Economist and Nobel laureate Robert Shiller warns that investors should remain in the stock market despite record highs being hit on seemingly a daily basis.
He advising savvy investors to stick with stocks and stay away from bonds as the Federal Reserve steps harder on the accelerator by continuing to raise interest rates.
"Treasury bonds are not a good investment right now," Shiller recently told CNBC.
The Fed raised interest rates on Wednesday for the second time in three months and said it would begin cutting its holdings of bonds and other securities this year, signaling its confidence in a growing U.S. economy and strengthening job market, Reuters reported.
In lifting its benchmark lending rate by a quarter percentage point to a target range of 1.00 percent to 1.25 percent and forecasting one more hike this year, the Fed seemed to largely brush off a recent run of mixed economic data.
The U.S. central bank's rate-setting committee said the economy had continued to strengthen, job gains remained solid and indicated it viewed a recent softness in inflation as largely transitory.
Meanwhile, the Yale University economics professor explained that a big risk could be a decline in the prices of 10-year Treasury notes.
Shiller warned that it wouldn't be good for Treasurys if the federal-funds rate moves up to 3 percent over the next two years. (The federal-funds rate is the interest rate at which depository institutions (banks and credit unions) lend reserve balances to other depository institutions overnight, on an uncollateralized basis.)
"We may see a decline in the prices of those bonds," he warned. "Three percent is well above the current 10-year Treasury yield. … I wouldn't want to pull out of stocks."
Even though Shiller believes investors should keep buying stocks here at home and aboard, he acknowledges that a recession could still come at any time, CNBC.com explained.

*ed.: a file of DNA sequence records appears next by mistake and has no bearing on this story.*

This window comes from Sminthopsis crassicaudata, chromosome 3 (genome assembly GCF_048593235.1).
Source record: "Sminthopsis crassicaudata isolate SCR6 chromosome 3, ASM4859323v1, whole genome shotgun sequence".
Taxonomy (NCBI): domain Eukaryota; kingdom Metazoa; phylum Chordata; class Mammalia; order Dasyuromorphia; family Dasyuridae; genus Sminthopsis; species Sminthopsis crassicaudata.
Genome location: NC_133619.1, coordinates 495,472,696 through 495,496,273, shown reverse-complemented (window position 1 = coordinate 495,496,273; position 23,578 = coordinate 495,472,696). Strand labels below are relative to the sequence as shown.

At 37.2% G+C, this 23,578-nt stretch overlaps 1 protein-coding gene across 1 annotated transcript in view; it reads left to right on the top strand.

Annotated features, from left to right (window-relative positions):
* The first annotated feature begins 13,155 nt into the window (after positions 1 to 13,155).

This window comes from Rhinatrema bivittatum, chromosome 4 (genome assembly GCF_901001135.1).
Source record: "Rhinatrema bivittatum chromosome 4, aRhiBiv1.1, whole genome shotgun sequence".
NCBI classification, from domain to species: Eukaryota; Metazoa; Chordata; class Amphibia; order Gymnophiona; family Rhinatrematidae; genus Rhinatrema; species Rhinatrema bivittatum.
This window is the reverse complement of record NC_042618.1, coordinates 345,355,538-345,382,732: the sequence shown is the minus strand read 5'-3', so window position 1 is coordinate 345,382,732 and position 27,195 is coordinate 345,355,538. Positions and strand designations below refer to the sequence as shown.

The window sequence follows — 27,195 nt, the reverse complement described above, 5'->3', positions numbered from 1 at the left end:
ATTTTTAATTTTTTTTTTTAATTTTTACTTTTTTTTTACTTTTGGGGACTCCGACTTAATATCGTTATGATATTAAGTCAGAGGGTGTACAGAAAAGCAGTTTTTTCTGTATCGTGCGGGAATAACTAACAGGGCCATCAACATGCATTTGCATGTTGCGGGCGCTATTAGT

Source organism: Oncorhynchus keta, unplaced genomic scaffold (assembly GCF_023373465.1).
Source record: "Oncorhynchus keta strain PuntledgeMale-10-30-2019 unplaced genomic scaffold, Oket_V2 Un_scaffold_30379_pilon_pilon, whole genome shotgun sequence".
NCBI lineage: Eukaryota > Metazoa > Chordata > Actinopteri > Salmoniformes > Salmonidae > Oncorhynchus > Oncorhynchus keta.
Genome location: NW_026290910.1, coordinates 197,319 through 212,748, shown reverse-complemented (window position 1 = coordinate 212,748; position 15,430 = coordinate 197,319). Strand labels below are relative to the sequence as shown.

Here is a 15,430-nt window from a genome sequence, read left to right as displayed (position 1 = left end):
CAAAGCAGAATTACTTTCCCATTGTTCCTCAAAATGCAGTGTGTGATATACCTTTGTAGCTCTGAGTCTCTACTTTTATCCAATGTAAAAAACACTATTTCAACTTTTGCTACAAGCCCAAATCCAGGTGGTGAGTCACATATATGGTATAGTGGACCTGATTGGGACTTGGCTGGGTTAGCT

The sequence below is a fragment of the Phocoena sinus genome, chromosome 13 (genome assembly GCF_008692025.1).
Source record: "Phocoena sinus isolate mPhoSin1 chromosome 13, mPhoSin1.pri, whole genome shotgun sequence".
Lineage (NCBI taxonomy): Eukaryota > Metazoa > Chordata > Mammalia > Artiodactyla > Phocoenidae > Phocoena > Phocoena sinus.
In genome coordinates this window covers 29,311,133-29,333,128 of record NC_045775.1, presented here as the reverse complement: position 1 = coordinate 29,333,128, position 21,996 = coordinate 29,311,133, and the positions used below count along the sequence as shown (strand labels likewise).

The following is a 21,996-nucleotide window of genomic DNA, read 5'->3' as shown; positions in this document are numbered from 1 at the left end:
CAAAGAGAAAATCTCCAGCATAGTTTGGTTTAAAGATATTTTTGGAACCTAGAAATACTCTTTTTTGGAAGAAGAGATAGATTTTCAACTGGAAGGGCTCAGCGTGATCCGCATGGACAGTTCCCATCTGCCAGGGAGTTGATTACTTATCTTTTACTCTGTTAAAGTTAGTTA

"You know recessions always come as a surprise," said Shiller. "An inverted yield curve is supposed to be a sign of a recession. We don't have an inverted yield curve now. We don't see any signs, but it could certainly happen."
The Fed has now raised rates four times as part of a normalization of monetary policy that began in December 2015. The central bank had pushed rates to near zero in response to the financial crisis.
Fed policymakers also released their latest set of quarterly economic forecasts, which showed only temporary concern about inflation and continued confidence about economic growth in the coming years.
They forecast U.S. economic growth of 2.2 percent in 2017, an increase from the previous projection in March. Inflation was expected to be at 1.7 percent by the end of this year, down from the 1.9 percent previously forecast.
A retreat in inflation over the past two months has caused jitters that the shortfall, if sustained, could alter the pace of future rate hikes. But the Fed maintained its forecast for three rate hikes next year.
The Fed's preferred measure of underlying inflation has retreated to 1.5 percent, from 1.8 percent earlier this year, and has run below the central bank's 2 percent target for more than five years.
(Newsmax wire services contributed to this report).